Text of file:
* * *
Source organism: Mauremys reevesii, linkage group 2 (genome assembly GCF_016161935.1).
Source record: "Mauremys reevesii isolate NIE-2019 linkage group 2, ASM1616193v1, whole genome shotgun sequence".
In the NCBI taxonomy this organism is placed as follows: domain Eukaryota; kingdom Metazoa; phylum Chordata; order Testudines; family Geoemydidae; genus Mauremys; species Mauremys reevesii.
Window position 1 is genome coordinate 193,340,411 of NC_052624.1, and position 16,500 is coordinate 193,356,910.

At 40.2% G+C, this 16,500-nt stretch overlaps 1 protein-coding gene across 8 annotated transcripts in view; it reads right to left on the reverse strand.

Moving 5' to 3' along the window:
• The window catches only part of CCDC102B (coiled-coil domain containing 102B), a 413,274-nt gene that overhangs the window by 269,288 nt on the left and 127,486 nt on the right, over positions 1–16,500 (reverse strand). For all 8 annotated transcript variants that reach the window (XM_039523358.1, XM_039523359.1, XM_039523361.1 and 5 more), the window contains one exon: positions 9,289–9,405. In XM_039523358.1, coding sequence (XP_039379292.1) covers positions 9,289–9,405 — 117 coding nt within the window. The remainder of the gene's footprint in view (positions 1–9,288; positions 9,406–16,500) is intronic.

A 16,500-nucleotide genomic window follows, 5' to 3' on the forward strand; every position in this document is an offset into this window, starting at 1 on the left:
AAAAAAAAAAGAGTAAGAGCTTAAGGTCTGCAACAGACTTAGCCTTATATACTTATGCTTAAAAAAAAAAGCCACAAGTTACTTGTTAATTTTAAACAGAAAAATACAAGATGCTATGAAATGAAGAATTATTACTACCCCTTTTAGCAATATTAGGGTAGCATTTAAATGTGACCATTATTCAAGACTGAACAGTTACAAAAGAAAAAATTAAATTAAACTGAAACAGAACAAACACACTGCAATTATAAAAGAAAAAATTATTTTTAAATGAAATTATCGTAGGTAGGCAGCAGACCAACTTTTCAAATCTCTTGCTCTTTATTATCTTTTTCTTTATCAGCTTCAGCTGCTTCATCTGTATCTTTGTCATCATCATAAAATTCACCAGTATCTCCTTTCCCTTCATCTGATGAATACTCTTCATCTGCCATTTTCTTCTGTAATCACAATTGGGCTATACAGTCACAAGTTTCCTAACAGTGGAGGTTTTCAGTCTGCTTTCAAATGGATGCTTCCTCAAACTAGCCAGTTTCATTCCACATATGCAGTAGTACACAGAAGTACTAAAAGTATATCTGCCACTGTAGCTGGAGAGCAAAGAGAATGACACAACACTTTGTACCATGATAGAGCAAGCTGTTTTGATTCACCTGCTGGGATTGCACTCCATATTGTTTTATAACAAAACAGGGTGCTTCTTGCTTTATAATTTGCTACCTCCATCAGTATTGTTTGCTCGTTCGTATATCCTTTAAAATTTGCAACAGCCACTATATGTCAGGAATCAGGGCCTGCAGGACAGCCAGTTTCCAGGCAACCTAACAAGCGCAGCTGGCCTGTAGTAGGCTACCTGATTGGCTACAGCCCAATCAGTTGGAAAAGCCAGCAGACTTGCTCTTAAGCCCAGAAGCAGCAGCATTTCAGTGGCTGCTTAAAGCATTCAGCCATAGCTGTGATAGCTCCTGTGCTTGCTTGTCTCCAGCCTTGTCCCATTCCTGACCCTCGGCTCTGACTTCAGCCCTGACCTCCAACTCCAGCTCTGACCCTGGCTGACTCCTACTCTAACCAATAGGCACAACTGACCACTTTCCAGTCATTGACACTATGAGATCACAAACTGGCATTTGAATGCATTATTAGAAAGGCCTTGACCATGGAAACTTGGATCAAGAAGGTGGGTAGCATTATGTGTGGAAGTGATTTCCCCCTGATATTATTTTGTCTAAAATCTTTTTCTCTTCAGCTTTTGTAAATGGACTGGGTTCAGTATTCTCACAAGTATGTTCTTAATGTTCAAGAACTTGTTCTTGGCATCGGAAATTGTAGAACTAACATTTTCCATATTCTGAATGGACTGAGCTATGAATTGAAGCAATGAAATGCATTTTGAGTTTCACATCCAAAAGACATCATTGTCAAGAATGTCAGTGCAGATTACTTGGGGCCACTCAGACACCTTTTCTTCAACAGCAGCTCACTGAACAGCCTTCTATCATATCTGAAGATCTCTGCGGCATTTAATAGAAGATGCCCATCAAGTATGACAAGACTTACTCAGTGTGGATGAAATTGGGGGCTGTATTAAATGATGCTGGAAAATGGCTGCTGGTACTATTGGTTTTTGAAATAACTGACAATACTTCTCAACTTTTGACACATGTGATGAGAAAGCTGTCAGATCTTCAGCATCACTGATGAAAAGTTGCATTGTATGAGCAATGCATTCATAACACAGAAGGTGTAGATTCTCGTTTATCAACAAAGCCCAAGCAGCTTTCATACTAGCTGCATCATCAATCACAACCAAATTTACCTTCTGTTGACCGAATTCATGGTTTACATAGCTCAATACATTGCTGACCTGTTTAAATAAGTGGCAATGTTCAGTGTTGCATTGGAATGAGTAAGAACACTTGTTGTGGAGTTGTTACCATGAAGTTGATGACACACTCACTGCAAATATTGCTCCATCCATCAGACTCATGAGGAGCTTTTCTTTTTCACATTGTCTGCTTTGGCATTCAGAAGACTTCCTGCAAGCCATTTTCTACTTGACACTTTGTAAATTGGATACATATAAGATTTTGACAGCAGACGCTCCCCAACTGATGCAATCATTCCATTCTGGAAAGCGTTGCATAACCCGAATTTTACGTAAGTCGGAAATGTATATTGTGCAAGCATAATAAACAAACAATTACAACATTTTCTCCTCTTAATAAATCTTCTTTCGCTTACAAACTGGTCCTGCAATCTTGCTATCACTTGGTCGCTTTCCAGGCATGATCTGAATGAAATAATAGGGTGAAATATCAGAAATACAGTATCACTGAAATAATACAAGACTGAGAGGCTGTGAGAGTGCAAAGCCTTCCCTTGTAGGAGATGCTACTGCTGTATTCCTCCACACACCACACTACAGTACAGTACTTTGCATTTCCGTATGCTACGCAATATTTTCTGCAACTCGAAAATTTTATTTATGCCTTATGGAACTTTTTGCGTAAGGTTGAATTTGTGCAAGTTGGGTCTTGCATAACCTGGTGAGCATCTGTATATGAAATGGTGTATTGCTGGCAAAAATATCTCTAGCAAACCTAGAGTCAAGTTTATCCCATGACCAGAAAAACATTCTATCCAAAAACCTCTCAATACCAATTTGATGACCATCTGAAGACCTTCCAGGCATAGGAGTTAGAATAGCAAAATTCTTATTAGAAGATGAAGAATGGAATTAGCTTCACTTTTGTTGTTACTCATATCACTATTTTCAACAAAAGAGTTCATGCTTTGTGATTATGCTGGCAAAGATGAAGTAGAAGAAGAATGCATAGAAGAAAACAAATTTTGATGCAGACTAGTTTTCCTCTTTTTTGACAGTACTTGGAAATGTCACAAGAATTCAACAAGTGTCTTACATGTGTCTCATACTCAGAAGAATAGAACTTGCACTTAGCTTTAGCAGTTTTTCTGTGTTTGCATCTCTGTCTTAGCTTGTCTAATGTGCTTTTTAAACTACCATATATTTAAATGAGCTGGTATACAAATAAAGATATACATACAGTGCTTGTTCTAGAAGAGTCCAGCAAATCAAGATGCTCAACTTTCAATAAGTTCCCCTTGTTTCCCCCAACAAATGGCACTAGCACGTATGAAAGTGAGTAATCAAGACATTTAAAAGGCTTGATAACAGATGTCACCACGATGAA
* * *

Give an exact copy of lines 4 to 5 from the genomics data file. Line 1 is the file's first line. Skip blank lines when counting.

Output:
Window position 1 is genome coordinate 193,340,411 of NC_052624.1, and position 16,500 is coordinate 193,356,910.

At 40.2% G+C, this 16,500-nt stretch overlaps 1 protein-coding gene across 8 annotated transcripts in view; it reads right to left on the reverse strand.